Along with undermining trust and invasion of privacy issues, drug testing in the workplace may be unconstitutional. According to the LectLaw, many state and federal courts have ruled that testing programs in public workplaces are unconstitutional if they are not based on some kind of individualized suspicions (LectLaw, 2011).
And not to be overlooked is the cost of drug testing. Given the number of applicants and current employees, drug testing and re-testing costs for Castulon could be substantial. Sterling did not present a cost-benefit analysis for his proposed program, so there is no number crunching to argue for or against.
In addition to productivity and morale concerns, there are significant legal challenges that an organization faces when establishing a drug-testing program. The U.S. Constitution does not prohibit drug testing of employees; however the U.S. Supreme Court ruled that requiring employees to produce urine samples constituted a "search" as falling within the constraints established by the Fourth Amendment, which protects citizens against unreasonable searches and seizures. In addition, drug testing may involve violations of the Fifth Amendment, which prohibits denial of life, liberty, or property without due process. Constitutional provisions also guarantee persons a fundamental right to privacy of their person and property (eNotes, 2011).
Sherman, Dickstein, Shapiro, Morin and Oshinsky identify specific legal issues with workplace drug-testing. They note that private-sector employees generally do not have a constitutional right protecting them from tests conducted by private employers as a pre-employment or in-term employment condition. They recommend however that to withstand legal challenges, a company's policies should be carefully drawn. Further, policies should be based on legitimate business considerations, accompanied by reasonable safeguards, and applied in a non-discriminatory manner (Sherman et al., 2011).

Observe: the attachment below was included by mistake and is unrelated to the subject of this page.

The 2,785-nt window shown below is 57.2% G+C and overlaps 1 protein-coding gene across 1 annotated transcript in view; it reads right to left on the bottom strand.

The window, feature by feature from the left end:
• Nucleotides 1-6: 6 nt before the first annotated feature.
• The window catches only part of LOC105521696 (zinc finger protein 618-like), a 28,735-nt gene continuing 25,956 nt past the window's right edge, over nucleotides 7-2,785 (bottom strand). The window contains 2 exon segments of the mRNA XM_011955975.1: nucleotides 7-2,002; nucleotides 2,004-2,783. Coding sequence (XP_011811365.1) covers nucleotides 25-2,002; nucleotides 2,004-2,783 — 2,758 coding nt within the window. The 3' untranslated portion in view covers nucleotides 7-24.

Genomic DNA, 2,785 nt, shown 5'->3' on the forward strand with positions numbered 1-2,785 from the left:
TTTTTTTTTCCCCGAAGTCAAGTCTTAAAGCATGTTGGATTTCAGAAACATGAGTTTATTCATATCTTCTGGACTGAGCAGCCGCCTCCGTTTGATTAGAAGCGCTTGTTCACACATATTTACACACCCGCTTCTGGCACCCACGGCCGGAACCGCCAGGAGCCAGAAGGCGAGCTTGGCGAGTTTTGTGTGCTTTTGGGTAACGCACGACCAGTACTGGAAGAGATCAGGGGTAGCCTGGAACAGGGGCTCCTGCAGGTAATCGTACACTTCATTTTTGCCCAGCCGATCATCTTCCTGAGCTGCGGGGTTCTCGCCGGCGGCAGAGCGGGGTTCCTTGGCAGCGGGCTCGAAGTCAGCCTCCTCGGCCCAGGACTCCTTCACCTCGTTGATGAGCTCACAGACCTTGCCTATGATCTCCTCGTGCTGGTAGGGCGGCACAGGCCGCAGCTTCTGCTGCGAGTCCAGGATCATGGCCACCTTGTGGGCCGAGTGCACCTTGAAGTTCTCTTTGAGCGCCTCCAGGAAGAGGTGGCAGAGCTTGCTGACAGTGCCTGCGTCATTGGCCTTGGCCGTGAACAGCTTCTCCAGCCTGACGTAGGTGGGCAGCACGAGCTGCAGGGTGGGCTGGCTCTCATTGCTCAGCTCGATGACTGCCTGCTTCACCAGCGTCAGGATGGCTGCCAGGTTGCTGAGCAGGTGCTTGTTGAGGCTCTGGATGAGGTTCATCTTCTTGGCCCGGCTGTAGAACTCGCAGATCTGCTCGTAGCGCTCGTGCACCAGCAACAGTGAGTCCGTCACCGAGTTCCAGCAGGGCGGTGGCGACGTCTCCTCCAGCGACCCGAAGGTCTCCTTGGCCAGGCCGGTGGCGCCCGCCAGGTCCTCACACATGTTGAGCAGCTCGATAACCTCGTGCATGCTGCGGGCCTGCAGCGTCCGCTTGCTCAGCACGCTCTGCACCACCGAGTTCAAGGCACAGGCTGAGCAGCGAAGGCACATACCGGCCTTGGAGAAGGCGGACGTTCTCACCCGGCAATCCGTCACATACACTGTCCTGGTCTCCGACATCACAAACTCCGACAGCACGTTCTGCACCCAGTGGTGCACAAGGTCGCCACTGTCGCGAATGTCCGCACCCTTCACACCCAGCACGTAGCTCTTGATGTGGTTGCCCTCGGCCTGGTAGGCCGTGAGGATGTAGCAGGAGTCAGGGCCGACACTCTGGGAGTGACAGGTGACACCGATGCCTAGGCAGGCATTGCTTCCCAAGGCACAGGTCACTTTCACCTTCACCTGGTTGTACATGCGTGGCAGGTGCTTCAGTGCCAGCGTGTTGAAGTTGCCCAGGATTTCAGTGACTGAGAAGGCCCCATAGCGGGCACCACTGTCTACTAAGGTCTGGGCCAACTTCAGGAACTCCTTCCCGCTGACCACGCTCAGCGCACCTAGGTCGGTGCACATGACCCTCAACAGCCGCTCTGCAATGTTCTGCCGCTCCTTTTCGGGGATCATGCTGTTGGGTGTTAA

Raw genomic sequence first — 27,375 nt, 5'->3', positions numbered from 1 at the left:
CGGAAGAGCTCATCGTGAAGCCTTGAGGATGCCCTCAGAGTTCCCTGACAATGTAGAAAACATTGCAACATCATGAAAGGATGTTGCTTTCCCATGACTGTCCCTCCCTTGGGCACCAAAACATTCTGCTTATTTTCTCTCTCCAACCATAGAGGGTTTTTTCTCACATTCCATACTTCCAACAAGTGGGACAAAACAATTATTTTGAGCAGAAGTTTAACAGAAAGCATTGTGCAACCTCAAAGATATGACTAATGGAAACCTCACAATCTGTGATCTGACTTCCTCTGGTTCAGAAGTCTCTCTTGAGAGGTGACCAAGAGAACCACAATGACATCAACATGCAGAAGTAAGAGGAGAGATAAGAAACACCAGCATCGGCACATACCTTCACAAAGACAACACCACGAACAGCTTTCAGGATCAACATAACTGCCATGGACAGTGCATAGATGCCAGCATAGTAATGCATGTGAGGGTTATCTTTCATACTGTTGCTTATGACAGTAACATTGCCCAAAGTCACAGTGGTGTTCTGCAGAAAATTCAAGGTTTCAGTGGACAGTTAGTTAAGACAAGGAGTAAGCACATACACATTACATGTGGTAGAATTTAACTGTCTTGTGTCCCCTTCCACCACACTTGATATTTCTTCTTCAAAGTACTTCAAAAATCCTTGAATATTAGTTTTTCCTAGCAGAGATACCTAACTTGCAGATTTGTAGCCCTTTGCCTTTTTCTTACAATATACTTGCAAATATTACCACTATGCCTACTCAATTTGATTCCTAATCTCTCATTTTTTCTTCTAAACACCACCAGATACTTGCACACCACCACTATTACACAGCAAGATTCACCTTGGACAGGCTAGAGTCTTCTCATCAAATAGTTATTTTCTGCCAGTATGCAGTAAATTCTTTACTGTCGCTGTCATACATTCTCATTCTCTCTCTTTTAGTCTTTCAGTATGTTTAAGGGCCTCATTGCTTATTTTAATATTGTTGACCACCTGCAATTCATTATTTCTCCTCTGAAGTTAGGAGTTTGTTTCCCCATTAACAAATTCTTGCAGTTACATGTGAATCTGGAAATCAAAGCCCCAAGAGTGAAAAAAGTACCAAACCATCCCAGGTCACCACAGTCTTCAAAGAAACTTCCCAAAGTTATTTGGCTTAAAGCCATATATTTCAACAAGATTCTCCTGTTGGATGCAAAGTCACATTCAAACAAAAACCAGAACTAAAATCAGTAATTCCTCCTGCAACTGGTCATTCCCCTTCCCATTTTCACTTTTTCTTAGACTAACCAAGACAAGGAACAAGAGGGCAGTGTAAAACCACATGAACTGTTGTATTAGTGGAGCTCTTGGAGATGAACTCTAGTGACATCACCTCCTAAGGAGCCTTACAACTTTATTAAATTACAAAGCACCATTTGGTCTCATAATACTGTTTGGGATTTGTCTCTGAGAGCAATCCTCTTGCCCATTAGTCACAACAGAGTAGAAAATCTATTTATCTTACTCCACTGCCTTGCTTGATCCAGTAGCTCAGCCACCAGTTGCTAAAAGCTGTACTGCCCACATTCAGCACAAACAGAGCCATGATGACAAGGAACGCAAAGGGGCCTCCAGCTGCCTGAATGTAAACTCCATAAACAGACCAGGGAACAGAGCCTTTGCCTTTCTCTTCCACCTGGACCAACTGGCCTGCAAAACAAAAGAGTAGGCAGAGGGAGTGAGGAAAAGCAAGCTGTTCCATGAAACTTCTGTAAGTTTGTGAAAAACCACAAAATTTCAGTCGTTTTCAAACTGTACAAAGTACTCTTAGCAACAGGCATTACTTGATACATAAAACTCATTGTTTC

An employee's abuse of or addiction to drugs and alcohol may be considered a protected handicap under federal or state law. Therefore Castulon must consider laws that prohibit discrimination against the handicapped. To avoid being sued under laws that prohibit employment discrimination based on an individual's handicap, Castulon would need to be careful to:
Relate any actions taken on account of drug-test results to work-related matters such as overall performance, violations of rules governing intoxication in the workplace and the safety of all employees, including the person tested.
Grant individuals showing signs of alcohol or drug dependence the opportunity to seek and obtain rehabilitative treatment.
Not distinguish between alcohol- and drug-dependent individuals when accommodating these handicaps (Sherman et al., 2011).
Another legal issue for Castulon to be aware of is defamation considerations. To avoid problems with a prospective employer checking references, Castulon may need to…[continue]